Film Review: Anonymous

Flick to the cinema section of the Hot Mess dictionary, and there you will find an entry for Anonymous. Roland Emmerich’s hymn to ludicrousness is a camp fiasco.

In Elizabethan London, William Shakespeare is an actor, performing in the plays of others. Edward, Earl of Oxford is a secret playwright, looking for an anonymous way for to make his plays public. Initially recruiting Ben Jonson to act as author, William Shakespeare happily plays the part when Jonson shows reluctance…

The problem with the Anonymous is manifold. Firstly, there is the absurd narrative. While it is not inconceivable that Shakespeare’s works were written by another, the story descends into farce while most of the cast try to keep a straight face. Taking liberties with historical fact, Emmerich has created a Tudor melodrama, with its ever so earnest heroes and comedy villains.

Perhaps the problem is that William Shakespeare is a much loved and respected icon. Making a mockery of the man was always likely to go down badly among sections of the audience. If the film had tried to retain a shred of realism, perhaps it would not have been so offensive. Instead, the film becomes more and more absurd as it progresses.

The character of Shakespeare in the film is unfathomable. To portray him as a bumbling idiot would be one thing. Instead, Emmerich has taken it to a whole other level with Rafe Spall’s Russell Brand impersonation. It seems as if Spall is almost playing for laughs, and makes the film an experiment in high camp.

Performances in Anonymous are generally subpar. Sebastian Armesto, Helen Baxendale, Vanessa Redgrave, Edward Hogg and Rafe Spall all play as if the film was a soap opera. As Earl of Oxford, Rhys Ifans is the only one who appears to be taking things seriously. There is some nice staging but at times locations and sets look terribly artificial. Production values are otherwise fine.

Taken as a serious drama, Anonymous is an awful film. As a farce, Emmerich’s film is rather enjoyable as you anticipate the next comical twist.

Anonymous is being screened at the BFI London Film Festival in October 2011.

Film Review: Coriolanus

Ralph Fiennes’ directorial debut Coriolanus is a modern-day adaptation of the Shakespeare’s play using the Bard’s original language. The film is skillfully produced but unfortunately rather dull.

Caius Martius is a respected member of the Roman army, well known for his bravery. Succeeding on his most recent mission to defend Rome from the Volscian uprising, the soldier is bestowed with the name Coriolanus and encouraged to run for consul. Angering the populace and with politicians as enemies, Coriolanus is in for a rough ride…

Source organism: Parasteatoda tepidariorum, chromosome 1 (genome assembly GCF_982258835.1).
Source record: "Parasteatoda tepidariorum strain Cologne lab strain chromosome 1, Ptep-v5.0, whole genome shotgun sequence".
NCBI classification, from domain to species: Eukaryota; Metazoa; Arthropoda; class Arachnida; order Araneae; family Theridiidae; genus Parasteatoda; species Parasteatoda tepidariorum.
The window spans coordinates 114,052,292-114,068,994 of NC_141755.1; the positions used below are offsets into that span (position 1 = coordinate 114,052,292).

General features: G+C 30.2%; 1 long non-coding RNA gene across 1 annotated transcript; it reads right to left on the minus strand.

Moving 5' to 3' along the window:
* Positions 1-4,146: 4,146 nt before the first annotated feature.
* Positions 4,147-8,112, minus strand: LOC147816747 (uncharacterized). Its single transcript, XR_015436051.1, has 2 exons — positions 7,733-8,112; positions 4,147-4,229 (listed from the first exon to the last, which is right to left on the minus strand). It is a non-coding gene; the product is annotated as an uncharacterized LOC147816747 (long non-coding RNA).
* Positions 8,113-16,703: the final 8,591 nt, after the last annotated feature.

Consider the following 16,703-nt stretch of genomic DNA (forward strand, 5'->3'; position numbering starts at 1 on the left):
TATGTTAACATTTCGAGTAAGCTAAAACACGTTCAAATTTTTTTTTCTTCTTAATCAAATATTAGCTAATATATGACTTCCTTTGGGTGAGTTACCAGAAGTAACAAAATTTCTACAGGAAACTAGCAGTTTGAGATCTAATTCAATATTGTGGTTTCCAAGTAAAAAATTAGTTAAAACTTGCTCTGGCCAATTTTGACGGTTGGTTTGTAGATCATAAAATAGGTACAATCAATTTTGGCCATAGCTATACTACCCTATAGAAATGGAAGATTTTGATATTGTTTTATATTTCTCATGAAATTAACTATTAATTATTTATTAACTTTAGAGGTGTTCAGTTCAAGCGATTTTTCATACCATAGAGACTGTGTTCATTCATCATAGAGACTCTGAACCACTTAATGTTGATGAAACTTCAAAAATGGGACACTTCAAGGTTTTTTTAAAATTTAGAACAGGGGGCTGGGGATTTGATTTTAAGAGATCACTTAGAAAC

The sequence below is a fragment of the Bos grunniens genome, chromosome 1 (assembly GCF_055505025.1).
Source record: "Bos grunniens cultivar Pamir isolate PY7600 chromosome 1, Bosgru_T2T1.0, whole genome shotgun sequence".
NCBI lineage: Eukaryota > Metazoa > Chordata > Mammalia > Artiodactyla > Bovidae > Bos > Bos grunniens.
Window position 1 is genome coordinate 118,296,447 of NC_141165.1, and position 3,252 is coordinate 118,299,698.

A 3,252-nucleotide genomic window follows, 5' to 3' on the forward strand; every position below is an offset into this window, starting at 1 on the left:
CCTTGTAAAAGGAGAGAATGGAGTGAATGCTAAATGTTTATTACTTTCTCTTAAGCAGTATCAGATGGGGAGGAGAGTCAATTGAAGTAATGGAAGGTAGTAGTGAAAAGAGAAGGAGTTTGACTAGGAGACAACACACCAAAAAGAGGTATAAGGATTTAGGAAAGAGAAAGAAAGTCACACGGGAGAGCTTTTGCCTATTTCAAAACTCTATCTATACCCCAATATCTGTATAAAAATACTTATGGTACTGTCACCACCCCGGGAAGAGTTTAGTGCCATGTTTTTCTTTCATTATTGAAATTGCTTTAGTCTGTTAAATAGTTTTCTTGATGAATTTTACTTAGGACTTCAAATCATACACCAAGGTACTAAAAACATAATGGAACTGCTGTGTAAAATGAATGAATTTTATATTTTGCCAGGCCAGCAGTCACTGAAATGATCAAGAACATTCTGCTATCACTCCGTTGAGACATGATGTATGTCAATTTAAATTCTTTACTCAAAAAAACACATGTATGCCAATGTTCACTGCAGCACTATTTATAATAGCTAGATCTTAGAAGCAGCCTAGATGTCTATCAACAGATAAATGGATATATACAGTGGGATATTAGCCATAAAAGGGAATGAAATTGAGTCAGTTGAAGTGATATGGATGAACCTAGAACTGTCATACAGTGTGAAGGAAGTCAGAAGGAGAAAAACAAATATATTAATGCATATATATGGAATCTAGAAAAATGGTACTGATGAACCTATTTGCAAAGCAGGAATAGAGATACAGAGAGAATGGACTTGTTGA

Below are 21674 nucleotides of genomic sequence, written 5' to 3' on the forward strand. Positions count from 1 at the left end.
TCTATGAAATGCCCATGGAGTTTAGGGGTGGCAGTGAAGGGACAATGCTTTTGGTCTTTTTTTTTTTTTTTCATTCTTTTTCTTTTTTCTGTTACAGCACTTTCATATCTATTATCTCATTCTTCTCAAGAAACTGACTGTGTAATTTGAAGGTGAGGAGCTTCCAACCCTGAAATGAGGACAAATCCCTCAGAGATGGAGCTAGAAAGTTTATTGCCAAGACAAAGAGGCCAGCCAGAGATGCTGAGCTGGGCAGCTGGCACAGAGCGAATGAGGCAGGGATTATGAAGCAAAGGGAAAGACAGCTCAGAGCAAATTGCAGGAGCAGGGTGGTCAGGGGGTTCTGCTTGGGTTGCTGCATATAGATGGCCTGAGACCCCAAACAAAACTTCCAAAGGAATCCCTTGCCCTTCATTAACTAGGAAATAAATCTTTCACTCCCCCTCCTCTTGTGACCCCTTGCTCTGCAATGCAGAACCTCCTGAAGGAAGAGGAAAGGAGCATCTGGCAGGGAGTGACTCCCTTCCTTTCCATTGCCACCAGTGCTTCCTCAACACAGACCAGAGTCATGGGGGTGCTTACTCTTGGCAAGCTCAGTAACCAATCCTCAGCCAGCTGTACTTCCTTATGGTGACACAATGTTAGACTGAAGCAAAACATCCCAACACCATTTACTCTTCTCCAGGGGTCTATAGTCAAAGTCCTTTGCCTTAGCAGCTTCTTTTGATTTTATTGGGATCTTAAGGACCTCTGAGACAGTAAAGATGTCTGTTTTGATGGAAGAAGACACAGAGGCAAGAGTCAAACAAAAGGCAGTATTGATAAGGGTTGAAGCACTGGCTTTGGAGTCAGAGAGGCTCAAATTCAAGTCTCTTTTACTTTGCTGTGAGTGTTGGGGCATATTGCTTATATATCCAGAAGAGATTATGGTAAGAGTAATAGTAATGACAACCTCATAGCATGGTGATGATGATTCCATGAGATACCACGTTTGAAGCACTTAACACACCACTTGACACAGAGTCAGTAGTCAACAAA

Coriolanus is a solid debut from Fiennes. Notwithstanding, there is a major problem with the film in that it can be a little boring at times. It feels too drawn out as a whole to hold one’s attention for the entire duration. While the battle scenes are frenetic, some of the dialogue-heavy scenes are far too prolonged. There are sine good scenes, such as the crowd polling one, but others go on for too long and slacken the entire film’s momentum.

The contemporary setting of Coriolanus works well, although it is unusual and unintentionally humorous to hear news reader Jon Snow speak in Shakespearean verse. Some of the issues covered by the film, such as the duty of public servants, are very pertinent for modern audiences. The battle scenes are full throttle, with Barry Ackroyd’s cinematography reminiscent of his work in The Hurt Locker.

Ralph Fiennes delivers a powerhouse performance in the title role. Excellent support is provided by Vanessa Redgrave and Brian Cox. Jessica Chastain is also decent as ever, but underused in her minor role.

In one way, it was a wise move to adapt Coriolanus; unlike a lot of Shakespeare’s work, not all will be familiar with it. There is an element of unpredictability which is missing from adaptations of the Bard’s more famous works. Nevertheless, Coriolanus is not the most interesting of stories as not an awful lot happens in the two-hour running time.

Coriolanus is being screened at the BFI London Film Festival in October 2011.

Coriolanus Trailer

Ralph Fiennes’ Coriolanus is due for release on 20th January 2012. I saw footage from the film at Empire Big Screen, and it looks pretty interesting. Although Shakespearean dialogue in the modern day has been done before (1997’s Romeo + Juliet for example), it still appears a little unusual. Nonetheless, it is refreshing that Fiennes has chosen to adapt one of Shakespeare’s lesser know works. I for one will have no idea how the narrative will pan out. The film stars Fiennes, Gerard Butler, Vanessa Redgrave and Brian Cox.